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Teachers warn that GCSE pupils could be 'demotivated' by the last-minute change Marks for practical assessments in computer science will not count towards pupils' GCSE grades from this summer – despite widespread opposition to the change. Ofqual has announced the decision today following a consultation – which was launched in November last year after the exams regulator discovered widespread malpractice had taken place.

Teachers and students were found to have discussed solutions or advice for the non-exam assessment – a practical project assessing pupils’ programming skills – online last term, contrary to exam board rules. Ofqual consultationThe consultation, which received more than 2,500 responses, found that the majority of respondents believed the non-exam assessment had shortcomings (70 per cent) and changes should be made (75 per cent). Ofqual said: “The responses to the consultation have confirmed our view that, regrettably, the current situation is untenable and must be addressed to make sure the qualification is fair for all students and to preserve the credibility of the qualification itself.

”However, more than half (54 per cent) of respondents disagreed with Ofqual’s preferred approach – to require all pupils to complete the task even though it would not count towards a 9 to 1 grade in the new GCSE. Many, including exam boards AQA and WJEC, wanted the non-exam assessment – worth 20 per cent of the new computer science GCSE – to still contribute to pupils’ grades this summer. GCSE concernsGrades will now be determined by pupils’ exam performance alone.

However, Ofqual has said GCSE pupils should continue to complete the project in 20 hours under controlled conditions. The consultation report states: “Teachers, students and exam boards raised concerns that students who had invested effort in their non-exam assessment task would feel de-motivated if their performance in the task did not contribute to their final grade. “This could undermine their confidence in the qualification and their determination to perform well in their exams.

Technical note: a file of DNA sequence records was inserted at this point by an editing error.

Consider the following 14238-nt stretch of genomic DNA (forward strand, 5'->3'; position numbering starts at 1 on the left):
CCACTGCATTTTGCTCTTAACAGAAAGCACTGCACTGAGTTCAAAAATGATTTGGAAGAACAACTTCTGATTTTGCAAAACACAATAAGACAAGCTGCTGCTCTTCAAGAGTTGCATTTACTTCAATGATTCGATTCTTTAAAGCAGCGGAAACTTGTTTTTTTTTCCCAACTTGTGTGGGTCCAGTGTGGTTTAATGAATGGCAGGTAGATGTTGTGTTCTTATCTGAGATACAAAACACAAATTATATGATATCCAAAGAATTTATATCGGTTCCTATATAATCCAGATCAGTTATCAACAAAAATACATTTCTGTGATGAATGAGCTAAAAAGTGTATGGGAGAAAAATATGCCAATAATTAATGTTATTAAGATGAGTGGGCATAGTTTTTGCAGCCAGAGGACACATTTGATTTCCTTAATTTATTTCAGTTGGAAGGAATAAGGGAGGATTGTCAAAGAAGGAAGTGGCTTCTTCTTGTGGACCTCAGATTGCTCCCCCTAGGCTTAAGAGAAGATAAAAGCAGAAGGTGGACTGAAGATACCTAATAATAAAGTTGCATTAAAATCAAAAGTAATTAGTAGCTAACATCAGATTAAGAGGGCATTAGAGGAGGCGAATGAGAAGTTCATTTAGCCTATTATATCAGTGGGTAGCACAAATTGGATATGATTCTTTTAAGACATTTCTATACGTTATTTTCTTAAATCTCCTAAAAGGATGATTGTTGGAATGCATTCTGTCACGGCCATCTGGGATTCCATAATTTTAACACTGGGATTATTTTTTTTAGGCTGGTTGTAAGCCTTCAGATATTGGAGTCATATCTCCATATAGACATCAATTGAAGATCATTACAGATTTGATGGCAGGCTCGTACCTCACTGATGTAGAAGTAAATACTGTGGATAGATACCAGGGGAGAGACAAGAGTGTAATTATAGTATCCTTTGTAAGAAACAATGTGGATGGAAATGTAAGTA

”Many teachers said the task should be abandoned altogether if it was no longer to contribute to the grade, as they said time could be better spent preparing students for their exams. 'Strong views'In a letter to pupils, Julie Swan, Ofqual's executive director for general qualifications, said: “We regret that it was necessary to change the qualification at this stage and recognise that it could be unsettling for you. It is clear that many of you have strong views about the current situation. We know that not everyone will agree with our decision. “However, if we do not act now, it would be impossible for us to correct any unfairness caused by rules being broken.

”Ofqual said there was no single alternative approach proposed by consultation respondents for which there was unequivocal support 27 Nov 2017 - Coursework is set to be axed for computer science GCSEs after the exam watchdog uncovered answers to the assessments had been repeatedly leaked online. It is feared that an untold number of students may have been given undue assistance, with Ofqual finding dozens of examples where students .

The watchdog has not yet decided on the assessment arrangements for the computer science GCSE for pupils taking their exams after 2019. Want to keep up with the latest education news and opinion? Follow Tes on Twitter and Instagram, and like Tes on FacebookLoved these articles?Log in or register for FREE to continue reading.

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